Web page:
Friday, October 10, 2008

Why Visit Galapagos

2009 will mark the 200th anniversary of Charles Darwin's birth, the 150th anniversary of the publication of his work 'On the Origin of Species' and 50 years since the establishment of the Charles Darwin Foundation (CDF). What better time to visit Galapagos Islands which served as the inspiration for his great works?

The Galapagos Islands contain a unique combination of land and oceanic ecosystems, with many distinct habitats found in each. The Galapagos are located at the point where major ocean currents meet and the islands straddle the junctions between several shifting tectonic plates.

This area is truly unlike any other place on earth.

The Galapagos Marine Reserve (GMR), one of the world's largest protected areas, has more than 2,900 reported marine species and over 18% of those live nowhere else on earth. Some of the best known coastal animals of Galapagos include sea lions, fur seals, flightless cormorants, albatrosses, three species of booby, two frigatebird species, sea turtles, the marine iguana, and penguins.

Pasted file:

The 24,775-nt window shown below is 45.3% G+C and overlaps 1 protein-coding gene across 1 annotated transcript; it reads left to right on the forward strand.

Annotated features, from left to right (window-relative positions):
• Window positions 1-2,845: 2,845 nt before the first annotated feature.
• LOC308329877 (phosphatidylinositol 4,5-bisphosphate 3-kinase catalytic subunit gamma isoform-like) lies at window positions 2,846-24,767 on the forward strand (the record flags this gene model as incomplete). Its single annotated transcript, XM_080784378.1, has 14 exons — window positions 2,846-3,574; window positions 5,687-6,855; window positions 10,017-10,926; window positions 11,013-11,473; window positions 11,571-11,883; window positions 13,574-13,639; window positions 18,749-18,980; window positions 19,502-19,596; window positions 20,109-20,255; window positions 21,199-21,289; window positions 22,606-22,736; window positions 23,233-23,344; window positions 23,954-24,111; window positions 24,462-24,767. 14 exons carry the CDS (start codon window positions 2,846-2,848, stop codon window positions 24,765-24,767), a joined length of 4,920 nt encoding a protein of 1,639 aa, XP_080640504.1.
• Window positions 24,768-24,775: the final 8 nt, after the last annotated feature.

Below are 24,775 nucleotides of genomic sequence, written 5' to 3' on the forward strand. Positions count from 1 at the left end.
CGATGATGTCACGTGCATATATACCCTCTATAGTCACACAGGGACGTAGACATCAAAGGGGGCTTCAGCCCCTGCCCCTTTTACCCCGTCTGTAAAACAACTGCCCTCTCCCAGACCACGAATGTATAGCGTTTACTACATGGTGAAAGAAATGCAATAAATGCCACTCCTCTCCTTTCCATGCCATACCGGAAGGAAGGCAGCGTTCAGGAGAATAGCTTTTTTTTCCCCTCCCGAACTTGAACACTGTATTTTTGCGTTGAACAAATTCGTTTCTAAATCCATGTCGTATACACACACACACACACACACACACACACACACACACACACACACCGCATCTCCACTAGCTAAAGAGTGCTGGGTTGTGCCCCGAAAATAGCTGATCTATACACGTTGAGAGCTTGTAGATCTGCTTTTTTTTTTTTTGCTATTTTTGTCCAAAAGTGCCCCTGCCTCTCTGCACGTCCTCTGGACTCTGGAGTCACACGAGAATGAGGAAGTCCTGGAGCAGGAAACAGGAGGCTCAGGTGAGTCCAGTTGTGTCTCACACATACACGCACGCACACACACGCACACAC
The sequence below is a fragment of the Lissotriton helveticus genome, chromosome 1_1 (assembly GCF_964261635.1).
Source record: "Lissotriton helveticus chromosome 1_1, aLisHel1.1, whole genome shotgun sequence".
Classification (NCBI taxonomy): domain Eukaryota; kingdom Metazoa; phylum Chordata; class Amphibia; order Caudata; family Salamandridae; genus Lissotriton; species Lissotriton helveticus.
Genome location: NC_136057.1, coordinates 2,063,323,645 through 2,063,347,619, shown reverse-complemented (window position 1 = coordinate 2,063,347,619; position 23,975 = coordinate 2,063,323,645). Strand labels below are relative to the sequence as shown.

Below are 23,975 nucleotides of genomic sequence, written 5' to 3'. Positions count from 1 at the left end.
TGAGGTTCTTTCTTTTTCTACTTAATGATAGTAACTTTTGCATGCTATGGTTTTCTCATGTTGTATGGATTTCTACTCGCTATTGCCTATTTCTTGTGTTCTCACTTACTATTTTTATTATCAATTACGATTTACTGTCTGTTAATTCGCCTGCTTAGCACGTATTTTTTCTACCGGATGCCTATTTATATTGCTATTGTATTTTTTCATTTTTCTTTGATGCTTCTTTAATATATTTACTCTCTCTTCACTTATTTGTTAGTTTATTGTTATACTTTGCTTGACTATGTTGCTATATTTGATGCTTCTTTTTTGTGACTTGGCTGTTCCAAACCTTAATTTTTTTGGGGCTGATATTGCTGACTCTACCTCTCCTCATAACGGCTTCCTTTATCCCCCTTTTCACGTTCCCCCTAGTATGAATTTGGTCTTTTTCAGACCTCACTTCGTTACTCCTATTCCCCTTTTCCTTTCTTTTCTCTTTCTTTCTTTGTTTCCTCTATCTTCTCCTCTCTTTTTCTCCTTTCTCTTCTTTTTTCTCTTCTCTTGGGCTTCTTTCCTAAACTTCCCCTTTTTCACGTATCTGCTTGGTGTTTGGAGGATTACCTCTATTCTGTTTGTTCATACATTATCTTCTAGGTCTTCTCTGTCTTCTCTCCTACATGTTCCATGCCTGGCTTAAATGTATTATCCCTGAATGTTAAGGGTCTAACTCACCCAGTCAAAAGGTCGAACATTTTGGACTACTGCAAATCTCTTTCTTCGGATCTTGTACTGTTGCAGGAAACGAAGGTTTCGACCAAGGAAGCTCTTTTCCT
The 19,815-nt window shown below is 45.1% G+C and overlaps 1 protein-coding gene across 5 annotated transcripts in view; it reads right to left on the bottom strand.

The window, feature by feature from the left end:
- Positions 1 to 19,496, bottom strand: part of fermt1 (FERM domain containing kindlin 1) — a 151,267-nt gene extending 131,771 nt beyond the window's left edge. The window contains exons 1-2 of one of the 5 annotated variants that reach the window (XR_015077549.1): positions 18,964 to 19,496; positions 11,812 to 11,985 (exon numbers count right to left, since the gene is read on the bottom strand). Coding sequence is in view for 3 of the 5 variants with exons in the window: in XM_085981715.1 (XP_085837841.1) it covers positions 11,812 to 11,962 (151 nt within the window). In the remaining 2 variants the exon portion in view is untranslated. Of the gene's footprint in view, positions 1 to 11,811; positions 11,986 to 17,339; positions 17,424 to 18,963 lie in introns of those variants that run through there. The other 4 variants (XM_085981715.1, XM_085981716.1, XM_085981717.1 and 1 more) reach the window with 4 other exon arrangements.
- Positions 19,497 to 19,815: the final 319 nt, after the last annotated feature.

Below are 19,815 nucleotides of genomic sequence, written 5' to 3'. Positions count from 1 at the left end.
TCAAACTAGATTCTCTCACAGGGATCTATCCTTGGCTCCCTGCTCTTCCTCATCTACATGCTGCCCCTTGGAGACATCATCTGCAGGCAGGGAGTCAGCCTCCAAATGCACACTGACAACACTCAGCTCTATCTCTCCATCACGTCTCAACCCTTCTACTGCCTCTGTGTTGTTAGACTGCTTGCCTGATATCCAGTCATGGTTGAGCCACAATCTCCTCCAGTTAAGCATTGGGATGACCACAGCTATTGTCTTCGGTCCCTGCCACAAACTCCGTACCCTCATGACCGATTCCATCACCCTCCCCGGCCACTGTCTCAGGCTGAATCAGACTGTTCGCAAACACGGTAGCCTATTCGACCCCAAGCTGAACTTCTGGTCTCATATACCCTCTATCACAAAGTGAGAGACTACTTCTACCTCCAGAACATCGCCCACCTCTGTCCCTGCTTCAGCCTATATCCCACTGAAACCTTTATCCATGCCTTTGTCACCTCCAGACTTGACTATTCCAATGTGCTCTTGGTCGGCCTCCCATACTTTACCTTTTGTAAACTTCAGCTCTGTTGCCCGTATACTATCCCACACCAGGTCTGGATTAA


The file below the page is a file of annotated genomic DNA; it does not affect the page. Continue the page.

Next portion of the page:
The Galapagos National Park Service works hand in hand with the Charles Darwin Research Station implementing their common goals of conservation and preservations of the natural resources with the Galapagos National Park and Galapagos Marine Reserve. The park service approves all itineraries of boats visiting the islands making sure that the tourism is distributed evenly throughout the islands. They also work as the licensing board for guides in the islands.
We visited the Galapagos onboard Celebrity Xpedition. Celebrity Cruises is also heavily involved in protecting the GMR. You'll even have the opportunity to contribute yourself during your visit. Once you've visited the Galapagos, I'm certain that you too will want to see this land preserved for generations to come. The Celebrity Xpedition guides were very knowledgeable making for a fabulous experience in the Galapagos.
In my next post, we'll start to examine the trip in more detail.

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